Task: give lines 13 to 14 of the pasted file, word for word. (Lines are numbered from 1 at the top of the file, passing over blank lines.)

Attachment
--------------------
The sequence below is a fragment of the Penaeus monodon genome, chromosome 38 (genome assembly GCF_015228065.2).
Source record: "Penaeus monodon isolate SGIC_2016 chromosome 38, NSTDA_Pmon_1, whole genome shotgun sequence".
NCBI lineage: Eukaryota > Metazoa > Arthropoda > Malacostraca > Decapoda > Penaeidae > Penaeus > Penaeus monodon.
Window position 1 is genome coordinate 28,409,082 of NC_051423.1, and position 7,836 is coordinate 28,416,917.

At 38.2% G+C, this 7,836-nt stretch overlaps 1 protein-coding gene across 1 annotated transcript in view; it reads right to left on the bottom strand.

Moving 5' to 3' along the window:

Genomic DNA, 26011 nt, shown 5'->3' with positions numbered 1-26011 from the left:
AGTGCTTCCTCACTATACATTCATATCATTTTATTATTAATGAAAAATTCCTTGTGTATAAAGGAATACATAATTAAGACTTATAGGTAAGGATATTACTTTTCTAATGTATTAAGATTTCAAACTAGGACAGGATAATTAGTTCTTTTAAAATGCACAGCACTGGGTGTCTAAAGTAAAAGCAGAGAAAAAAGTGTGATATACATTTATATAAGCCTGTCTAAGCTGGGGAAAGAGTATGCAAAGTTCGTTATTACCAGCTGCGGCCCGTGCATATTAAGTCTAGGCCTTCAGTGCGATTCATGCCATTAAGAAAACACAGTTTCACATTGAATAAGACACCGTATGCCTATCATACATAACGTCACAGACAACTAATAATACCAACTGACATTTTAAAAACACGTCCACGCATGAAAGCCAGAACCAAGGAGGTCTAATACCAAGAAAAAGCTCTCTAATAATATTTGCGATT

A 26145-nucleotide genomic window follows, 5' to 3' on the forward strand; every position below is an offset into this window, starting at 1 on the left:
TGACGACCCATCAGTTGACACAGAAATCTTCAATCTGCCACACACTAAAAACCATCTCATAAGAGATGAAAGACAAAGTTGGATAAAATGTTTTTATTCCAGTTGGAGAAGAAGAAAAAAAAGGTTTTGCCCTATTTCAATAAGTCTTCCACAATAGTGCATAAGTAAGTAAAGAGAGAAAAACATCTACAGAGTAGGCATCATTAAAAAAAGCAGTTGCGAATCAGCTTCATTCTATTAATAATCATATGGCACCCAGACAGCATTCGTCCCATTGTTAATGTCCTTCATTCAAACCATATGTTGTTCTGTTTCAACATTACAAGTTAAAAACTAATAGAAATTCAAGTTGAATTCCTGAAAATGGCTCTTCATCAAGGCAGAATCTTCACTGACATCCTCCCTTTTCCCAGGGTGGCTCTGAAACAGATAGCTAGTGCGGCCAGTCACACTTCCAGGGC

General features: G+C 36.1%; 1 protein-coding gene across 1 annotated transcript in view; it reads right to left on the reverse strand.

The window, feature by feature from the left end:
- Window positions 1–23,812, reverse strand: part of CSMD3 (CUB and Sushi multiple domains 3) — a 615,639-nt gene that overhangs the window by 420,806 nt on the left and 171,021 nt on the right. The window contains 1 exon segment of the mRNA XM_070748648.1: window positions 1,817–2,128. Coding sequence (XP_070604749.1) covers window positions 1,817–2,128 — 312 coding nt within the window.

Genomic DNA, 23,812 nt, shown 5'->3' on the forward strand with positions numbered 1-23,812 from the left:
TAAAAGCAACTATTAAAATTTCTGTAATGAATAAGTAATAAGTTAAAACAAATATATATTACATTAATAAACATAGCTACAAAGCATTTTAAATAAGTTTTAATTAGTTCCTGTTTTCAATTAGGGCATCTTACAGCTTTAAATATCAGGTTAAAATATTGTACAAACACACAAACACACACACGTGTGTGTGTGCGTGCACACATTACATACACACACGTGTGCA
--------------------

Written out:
- Window positions 1–23,812, reverse strand: part of CSMD3 (CUB and Sushi multiple domains 3) — a 615,639-nt gene that overhangs the window by 420,806 nt on the left and 171,021 nt on the right. The window contains 1 exon segment of the mRNA XM_070748648.1: window positions 1,817–2,128. Coding sequence (XP_070604749.1) covers window positions 1,817–2,128 — 312 coding nt within the window.

Genomic DNA, 23,812 nt, shown 5'->3' on the forward strand with positions numbered 1-23,812 from the left: